Personal Chef Blog

Breaking It Down: A Guide To Cutting and Cooking Large Winter Squash
/ Oct 26th, 2015 3:18 am     A+ | a-
Butternut and Spaghetti Squash Butternut and Spaghetti Squash
It's fall, and winter squash season. Everywhere you look there is a tasty new recipe for butternut, acorn, spaghetti and pumpkin. You Pin them on Pinterest. You print them off. You see them piled high on the shelf at the supermarket and......you keep walking. YOU DON'T KNOW HOW TO BREAK THEM DOWN, and it scares you. Well, we are here to tell you, and show you, how easy it really is to cut up and clean up those big winter squashes so that you can prepare that healthy and tasty recipe. You will need: 1 large cutting board, either plastic or wood (glass is not a cutting board- it is a serving platter), secured with a wet towel or paper towels to keep it from moving on the counter; 1 large chef's knife, sharp; 1 squash; 1 kitchen spoon and bowl. The hardest part about breaking down a large squash is keeping your fingers out of harm's way while keeping the squash from moving on the counter. If it works better for you, slice a small portion off the side of the squash, to make a flat spot. This will keep it from rolling around on the board. First, rinse off the squash under cool water. Dry it off with a paper towel.
Slice the ends off of the squash to expose the meat. Slice the ends off of the squash to expose the meat.
Second, slice off the ends of the squash. This will expose the interior meat of the squash. Using a sharp knife is key. Don't push straight down on the knife. Let the blade of the knife do the hard work and rock the blade forward and back, like you are slicing. If your squash is particularly big, use your other hand to secure the blade of the knife. But be sure to put a kitchen towel between your hand and the blade in case you slip. Stitches are NOT part of the recipe!
Turn the squash on end and slice in two. Turn the squash on end and slice in two.
Third, turn the squash on end and cut in half. If you are cutting a butternut, cut the squash where the bulb meets the neck. It is easier to peel and deseed this way. Fourth, for spaghetti, acorn and similar squash, remove the seeds using the edge of a kitchen spoon. Discard the seeds. For butternut, peel the thin skin using either a vegetable peeler or a knife. Be careful not to remove too much of the meat with the skin. Remove the seeds from the bulb as described and discard.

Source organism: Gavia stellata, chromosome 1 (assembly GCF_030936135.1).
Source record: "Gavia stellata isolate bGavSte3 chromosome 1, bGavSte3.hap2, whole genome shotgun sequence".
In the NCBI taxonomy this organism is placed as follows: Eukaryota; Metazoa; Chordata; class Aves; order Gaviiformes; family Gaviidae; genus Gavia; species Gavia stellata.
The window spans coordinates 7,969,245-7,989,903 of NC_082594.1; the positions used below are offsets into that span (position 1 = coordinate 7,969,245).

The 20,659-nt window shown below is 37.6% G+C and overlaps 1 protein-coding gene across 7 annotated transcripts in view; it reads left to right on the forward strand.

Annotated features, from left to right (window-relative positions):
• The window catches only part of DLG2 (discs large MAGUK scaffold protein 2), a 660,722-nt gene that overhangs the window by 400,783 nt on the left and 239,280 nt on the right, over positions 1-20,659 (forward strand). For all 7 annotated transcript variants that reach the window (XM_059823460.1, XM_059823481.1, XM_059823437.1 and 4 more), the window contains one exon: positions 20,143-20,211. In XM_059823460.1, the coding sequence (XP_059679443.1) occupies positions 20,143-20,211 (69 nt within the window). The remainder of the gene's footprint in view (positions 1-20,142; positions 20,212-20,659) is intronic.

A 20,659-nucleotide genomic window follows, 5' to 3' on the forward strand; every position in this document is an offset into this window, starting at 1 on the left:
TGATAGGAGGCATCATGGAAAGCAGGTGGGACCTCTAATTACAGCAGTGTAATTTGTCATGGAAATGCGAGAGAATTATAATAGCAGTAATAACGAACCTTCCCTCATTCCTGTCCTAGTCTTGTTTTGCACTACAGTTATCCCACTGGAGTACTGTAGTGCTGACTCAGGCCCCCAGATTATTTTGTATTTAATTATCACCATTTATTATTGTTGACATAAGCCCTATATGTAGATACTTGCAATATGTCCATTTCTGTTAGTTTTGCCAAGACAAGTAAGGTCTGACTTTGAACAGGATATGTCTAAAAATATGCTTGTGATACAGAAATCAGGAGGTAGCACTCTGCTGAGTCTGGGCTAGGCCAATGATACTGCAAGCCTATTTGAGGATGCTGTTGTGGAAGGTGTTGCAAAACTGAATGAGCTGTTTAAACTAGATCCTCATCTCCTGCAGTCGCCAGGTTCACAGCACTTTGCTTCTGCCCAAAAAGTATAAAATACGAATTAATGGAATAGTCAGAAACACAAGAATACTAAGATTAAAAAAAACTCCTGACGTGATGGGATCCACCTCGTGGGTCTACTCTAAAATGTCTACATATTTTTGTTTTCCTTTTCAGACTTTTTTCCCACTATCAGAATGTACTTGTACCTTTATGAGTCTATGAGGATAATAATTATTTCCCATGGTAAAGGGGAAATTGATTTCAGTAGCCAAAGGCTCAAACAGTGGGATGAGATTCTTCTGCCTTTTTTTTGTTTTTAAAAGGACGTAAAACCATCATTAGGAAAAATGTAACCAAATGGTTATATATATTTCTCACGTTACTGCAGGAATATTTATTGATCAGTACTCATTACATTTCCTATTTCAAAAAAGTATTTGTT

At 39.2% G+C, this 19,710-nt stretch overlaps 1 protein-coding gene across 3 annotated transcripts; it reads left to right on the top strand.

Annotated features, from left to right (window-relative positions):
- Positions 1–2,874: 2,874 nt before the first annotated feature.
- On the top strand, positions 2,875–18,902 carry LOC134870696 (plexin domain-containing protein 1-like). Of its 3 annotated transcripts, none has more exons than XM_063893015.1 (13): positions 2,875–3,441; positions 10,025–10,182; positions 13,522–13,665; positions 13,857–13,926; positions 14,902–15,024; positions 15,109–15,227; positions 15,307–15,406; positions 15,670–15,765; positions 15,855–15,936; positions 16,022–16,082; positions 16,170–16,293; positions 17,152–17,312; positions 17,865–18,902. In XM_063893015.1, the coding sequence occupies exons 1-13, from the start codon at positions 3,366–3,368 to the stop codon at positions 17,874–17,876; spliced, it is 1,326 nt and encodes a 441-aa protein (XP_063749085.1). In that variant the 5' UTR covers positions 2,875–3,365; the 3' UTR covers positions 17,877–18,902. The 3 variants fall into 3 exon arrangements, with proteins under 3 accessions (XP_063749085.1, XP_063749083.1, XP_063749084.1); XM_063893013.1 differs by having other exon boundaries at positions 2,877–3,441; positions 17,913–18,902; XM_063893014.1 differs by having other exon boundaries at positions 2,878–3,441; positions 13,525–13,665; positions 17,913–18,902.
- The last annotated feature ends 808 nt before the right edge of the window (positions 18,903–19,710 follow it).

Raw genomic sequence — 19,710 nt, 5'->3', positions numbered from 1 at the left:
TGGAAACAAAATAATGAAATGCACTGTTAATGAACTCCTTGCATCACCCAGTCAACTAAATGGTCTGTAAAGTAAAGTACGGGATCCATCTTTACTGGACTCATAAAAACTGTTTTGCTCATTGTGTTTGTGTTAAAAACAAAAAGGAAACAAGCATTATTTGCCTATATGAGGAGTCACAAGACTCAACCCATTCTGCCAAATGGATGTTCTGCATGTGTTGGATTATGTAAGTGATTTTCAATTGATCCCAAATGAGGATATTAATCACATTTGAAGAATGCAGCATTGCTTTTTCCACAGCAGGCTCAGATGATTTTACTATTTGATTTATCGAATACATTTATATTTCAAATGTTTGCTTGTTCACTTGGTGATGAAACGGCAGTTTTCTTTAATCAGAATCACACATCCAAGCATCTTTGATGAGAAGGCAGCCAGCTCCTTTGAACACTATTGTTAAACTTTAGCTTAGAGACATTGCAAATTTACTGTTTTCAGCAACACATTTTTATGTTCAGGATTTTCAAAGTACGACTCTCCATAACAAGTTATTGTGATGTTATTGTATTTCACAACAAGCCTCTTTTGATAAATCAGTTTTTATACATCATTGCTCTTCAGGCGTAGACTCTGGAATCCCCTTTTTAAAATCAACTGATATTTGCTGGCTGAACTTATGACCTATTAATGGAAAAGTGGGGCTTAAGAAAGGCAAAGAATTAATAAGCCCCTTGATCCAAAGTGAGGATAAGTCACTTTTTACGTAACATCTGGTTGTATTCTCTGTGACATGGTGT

Remove the seeds from a spaghetti squash with a kitchen spoon. Remove the seeds from a spaghetti squash with a kitchen spoon.
Peel the thin skin from a butternut squash using either a knife or a vegetable peeler. Remove the seeds from the bulb. Peel the thin skin from a butternut squash using either a knife or a vegetable peeler. Remove the seeds from the bulb.
Next, for spaghetti and similar squashes, it is time to cook them. There are several ways to do it, but the easiest and most basic is to steam them. Lay them cut side down in a baking pan and add about 1/2 cup of water. Cover with foil, bake at 375 until tender, about 30 minutes. For butternut squash, dice the squash to desired size. If you are using it in a soup, simply rough chop the squash into large pieces. To roast and add to a salad or as a side dish, dice into smaller pieces.
Dice butternut squash to roast as a side or for a salad. Dice butternut squash to roast as a side or for a salad.
So next time, don't pass up that big pile of squash at the grocery store. Be brave, and pick one out with few blemishes, and feels heavy for its size. Then take it home and cut it up, because you know how now! If you don't use it right away, keep it in a cool dark place for up to several weeks. But don't wait too long, because you have a lot of delicious recipes to make! Friend that Cooks personal chefs in Wichita, Chicago, St. Louis, Omaha , Des Moines and Kansas City offer weekly meal prep for families with busy schedules, food allergies or special diets. Learn more at http://www.friendthatcooks.com
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